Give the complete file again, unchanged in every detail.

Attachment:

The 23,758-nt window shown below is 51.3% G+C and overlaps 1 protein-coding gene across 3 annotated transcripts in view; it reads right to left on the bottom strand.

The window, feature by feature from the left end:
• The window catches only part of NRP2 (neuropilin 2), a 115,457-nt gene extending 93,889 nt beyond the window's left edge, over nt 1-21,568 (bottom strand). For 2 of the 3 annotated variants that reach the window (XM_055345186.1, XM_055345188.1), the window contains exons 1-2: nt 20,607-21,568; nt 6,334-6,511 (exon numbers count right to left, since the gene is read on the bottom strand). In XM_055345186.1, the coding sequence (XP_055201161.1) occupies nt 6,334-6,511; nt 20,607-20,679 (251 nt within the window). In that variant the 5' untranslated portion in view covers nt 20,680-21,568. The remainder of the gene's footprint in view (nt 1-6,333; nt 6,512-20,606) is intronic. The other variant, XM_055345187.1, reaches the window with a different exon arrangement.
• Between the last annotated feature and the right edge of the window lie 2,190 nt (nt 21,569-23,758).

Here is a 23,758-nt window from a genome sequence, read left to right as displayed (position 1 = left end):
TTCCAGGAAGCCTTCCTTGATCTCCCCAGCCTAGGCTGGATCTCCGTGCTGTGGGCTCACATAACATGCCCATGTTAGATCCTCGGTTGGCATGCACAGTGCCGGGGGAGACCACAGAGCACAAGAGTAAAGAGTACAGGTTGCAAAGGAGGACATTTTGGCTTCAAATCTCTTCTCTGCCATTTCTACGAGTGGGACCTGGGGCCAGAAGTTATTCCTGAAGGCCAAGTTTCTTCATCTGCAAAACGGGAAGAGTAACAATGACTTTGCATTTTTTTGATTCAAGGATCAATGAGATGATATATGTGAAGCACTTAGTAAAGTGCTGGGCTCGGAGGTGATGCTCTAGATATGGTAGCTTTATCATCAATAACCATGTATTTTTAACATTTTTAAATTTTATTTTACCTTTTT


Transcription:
The 23,758-nt window shown below is 51.3% G+C and overlaps 1 protein-coding gene across 3 annotated transcripts in view; it reads right to left on the bottom strand.

The window, feature by feature from the left end:
• The window catches only part of NRP2 (neuropilin 2), a 115,457-nt gene extending 93,889 nt beyond the window's left edge, over nt 1-21,568 (bottom strand). For 2 of the 3 annotated variants that reach the window (XM_055345186.1, XM_055345188.1), the window contains exons 1-2: nt 20,607-21,568; nt 6,334-6,511 (exon numbers count right to left, since the gene is read on the bottom strand). In XM_055345186.1, the coding sequence (XP_055201161.1) occupies nt 6,334-6,511; nt 20,607-20,679 (251 nt within the window). In that variant the 5' untranslated portion in view covers nt 20,680-21,568. The remainder of the gene's footprint in view (nt 1-6,333; nt 6,512-20,606) is intronic. The other variant, XM_055345187.1, reaches the window with a different exon arrangement.
• Between the last annotated feature and the right edge of the window lie 2,190 nt (nt 21,569-23,758).

Here is a 23,758-nt window from a genome sequence, read left to right as displayed (position 1 = left end):
TTCCAGGAAGCCTTCCTTGATCTCCCCAGCCTAGGCTGGATCTCCGTGCTGTGGGCTCACATAACATGCCCATGTTAGATCCTCGGTTGGCATGCACAGTGCCGGGGGAGACCACAGAGCACAAGAGTAAAGAGTACAGGTTGCAAAGGAGGACATTTTGGCTTCAAATCTCTTCTCTGCCATTTCTACGAGTGGGACCTGGGGCCAGAAGTTATTCCTGAAGGCCAAGTTTCTTCATCTGCAAAACGGGAAGAGTAACAATGACTTTGCATTTTTTTGATTCAAGGATCAATGAGATGATATATGTGAAGCACTTAGTAAAGTGCTGGGCTCGGAGGTGATGCTCTAGATATGGTAGCTTTATCATCAATAACCATGTATTTTTAACATTTTTAAATTTTATTTTACCTTTTT